You might have seen Michael Bernard Beckwith on Oprah, or experienced his dynamic presence in the film that brought the law of attraction mainstream, The Secret. He's the Founder and Spiritual Director of Agape International Spiritual Center in Los Angeles, but he's much more than a preacher. He is a man of God. Now I don't say that lightly. I've spent much of my life running from the idea of God. The concept of God I was raised on, was a God of rules and submission to his will and his word. If you weren't with him, you were against him, and you were screwed. Eternal hellfire damnation awaited those who didn't accept the gift of salvation. That's not the kind of God you're going to find in Transcendance Expanded, nor will you find anything here blasphemous or at odds with scriptures. The book is made up of eight lessons, that explore the idea of universal spiritual truths, and a God who offers true free will without judgment. He speaks of how to unify yourself with the creative energy that formed all that is, while retaining your unique individuality and perspective. You learn that the divine energy wants to be used, not obeyed. Your Belief System, or B.S., as The Rev so poignantly puts it, cannot comprehend the greatness of the creative force. We are the universe becoming aware of itself, and we might as well accept our greatness, he says. The CD is something else out of this world. It contains musical versions of the 8 Transcendance talks produced by some of the best in the music industry, with Beckwith delivering lines with a passionate punch, in a style described as Rhythm and Joy. Both the book and the music offer a unique and positive vibrational lift. There really is some magic here worth checking out. On a side note, as a personal trainer who loves to exercise, the CD is exceptional in that it can bring positive energy into the weight room, cardio machines, or burn it to mp3 and take it on a run. It can definitely bring some empowerment and vitality to your workouts. I received this book for free from Hay House Publishing for review purposes.

Monday, November 5, 2012

Never tell your personal trainer...

"I've tried everything!" It's usually said with sincerity and desperation, but your personal trainer hears that as a challenge. New circuits, set/rep schemes, diet tweaks, and monumentally tortuous exercises are taking dark shape within my skull, every time I hear somebody announce they've "tried everything." If you had unrealistic expectations due to goals that were a physical impossibility that's a whole other issue, but, honestly, nobody has tried everything. I think it was Marianne Williamson who pointed out that Christ, Buddha, and many spiritually enlightened Masters are most often depicted in art with their palms up, and their arms open in a gesture of acceptance and forgiveness. Personal trainers, on the other hand, are usually depicted with their hands on their hips, or flexing, or their arms folded in front of them. The bossy, standoffish body language comes from somewhere. It comes from the strange relationship that develops when someone hires you to hold their feet to the fire, and push them toward their goals, yet every now and then they try to offload a bunch of excuses on you. And as Tom Venuto, one of my fitness role models, says, "You can have excuses or results, but you can't have both."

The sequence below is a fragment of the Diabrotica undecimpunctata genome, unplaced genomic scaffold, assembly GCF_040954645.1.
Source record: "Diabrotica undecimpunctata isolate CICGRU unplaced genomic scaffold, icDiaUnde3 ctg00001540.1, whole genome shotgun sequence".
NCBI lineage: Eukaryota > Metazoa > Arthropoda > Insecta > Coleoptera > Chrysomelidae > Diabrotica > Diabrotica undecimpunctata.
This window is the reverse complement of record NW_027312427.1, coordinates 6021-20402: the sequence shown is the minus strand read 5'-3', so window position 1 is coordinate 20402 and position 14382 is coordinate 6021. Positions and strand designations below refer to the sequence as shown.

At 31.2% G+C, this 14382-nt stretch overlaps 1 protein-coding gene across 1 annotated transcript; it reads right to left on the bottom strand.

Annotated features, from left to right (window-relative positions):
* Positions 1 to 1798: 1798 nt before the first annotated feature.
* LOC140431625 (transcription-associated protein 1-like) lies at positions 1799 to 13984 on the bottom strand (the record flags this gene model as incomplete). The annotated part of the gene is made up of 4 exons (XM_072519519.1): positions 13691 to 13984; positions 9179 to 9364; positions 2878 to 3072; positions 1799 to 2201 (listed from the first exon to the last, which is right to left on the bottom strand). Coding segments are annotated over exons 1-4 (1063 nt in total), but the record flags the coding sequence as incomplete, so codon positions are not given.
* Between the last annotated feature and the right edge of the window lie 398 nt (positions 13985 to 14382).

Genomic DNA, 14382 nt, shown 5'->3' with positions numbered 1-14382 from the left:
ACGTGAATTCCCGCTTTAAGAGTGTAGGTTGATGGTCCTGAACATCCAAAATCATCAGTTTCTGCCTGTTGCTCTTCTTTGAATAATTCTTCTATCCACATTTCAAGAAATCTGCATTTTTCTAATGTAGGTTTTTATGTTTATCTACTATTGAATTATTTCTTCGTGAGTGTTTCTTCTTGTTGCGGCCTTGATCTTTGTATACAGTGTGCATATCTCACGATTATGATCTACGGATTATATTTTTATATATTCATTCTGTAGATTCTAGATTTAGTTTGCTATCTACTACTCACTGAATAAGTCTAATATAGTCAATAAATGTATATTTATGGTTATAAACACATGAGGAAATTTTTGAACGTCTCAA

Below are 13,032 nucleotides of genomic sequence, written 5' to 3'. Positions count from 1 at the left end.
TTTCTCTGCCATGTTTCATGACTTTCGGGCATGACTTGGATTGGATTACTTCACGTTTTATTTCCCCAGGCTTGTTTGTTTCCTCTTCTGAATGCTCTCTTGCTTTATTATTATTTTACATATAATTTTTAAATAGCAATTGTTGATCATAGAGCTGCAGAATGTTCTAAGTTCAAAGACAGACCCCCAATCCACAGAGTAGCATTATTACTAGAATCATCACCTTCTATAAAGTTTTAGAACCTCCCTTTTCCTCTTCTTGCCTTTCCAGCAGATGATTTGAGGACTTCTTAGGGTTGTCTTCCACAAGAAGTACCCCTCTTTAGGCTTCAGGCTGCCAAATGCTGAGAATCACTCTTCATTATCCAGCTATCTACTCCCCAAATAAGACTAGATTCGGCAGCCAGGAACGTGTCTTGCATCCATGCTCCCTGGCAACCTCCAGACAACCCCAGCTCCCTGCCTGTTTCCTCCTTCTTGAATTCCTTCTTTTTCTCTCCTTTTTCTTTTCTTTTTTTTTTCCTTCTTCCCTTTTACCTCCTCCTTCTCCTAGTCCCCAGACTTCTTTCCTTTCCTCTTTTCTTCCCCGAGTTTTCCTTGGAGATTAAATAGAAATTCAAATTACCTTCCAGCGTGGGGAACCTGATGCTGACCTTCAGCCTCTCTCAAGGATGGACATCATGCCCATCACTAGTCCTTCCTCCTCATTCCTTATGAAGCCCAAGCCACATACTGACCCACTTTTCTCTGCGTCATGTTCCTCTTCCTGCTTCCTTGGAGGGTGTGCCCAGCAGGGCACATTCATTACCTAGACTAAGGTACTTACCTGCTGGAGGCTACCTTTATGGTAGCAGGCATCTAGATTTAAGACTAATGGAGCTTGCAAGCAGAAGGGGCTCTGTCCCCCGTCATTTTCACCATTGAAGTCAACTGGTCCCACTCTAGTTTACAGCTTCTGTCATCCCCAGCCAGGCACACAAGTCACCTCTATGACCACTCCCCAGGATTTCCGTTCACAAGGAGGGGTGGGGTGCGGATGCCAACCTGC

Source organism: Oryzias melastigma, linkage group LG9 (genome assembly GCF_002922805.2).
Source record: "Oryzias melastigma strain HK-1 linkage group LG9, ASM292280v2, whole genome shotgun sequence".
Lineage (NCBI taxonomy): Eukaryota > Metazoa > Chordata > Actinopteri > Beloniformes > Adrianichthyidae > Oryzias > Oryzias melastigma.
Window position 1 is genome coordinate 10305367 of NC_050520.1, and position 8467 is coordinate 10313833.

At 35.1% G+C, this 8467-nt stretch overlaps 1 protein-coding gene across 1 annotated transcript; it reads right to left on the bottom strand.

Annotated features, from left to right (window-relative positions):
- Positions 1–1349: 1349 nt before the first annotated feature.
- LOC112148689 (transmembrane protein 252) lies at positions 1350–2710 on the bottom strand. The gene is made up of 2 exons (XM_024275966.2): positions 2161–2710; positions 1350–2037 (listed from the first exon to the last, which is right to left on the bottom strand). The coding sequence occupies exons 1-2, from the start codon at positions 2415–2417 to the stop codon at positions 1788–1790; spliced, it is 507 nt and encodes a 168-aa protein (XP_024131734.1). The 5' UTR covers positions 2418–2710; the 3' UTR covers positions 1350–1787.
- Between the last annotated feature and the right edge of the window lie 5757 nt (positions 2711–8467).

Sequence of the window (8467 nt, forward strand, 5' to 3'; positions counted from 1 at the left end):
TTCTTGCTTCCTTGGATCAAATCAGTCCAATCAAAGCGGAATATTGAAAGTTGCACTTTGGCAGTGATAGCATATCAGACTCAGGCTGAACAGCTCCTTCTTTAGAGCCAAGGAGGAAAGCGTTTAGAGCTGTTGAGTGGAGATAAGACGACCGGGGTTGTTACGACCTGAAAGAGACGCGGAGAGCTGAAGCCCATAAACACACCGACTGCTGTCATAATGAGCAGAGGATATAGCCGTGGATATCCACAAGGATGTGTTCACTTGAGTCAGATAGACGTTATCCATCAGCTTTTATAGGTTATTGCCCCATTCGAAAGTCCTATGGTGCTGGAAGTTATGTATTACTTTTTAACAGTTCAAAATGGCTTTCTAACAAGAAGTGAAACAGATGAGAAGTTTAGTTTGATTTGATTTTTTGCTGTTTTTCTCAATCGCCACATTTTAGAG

I believe in a holistic, or mind-body-spirit, approach to health. Sometimes exercise is fun, and sometimes it isn't. What's interesting, though, is that after you've pushed your limits consistently for awhile and gotten stronger and healthier the stuff that isn't fun somehow becomes fun. Eating a strict, healthy diet can be fun. Exercises that you once thought of as excruciating torture, can be fun. It's because after awhile the beautiful simplicity of it takes hold. You really do get what you give. Try that, next time you have the disempowering thought "I've tried everything."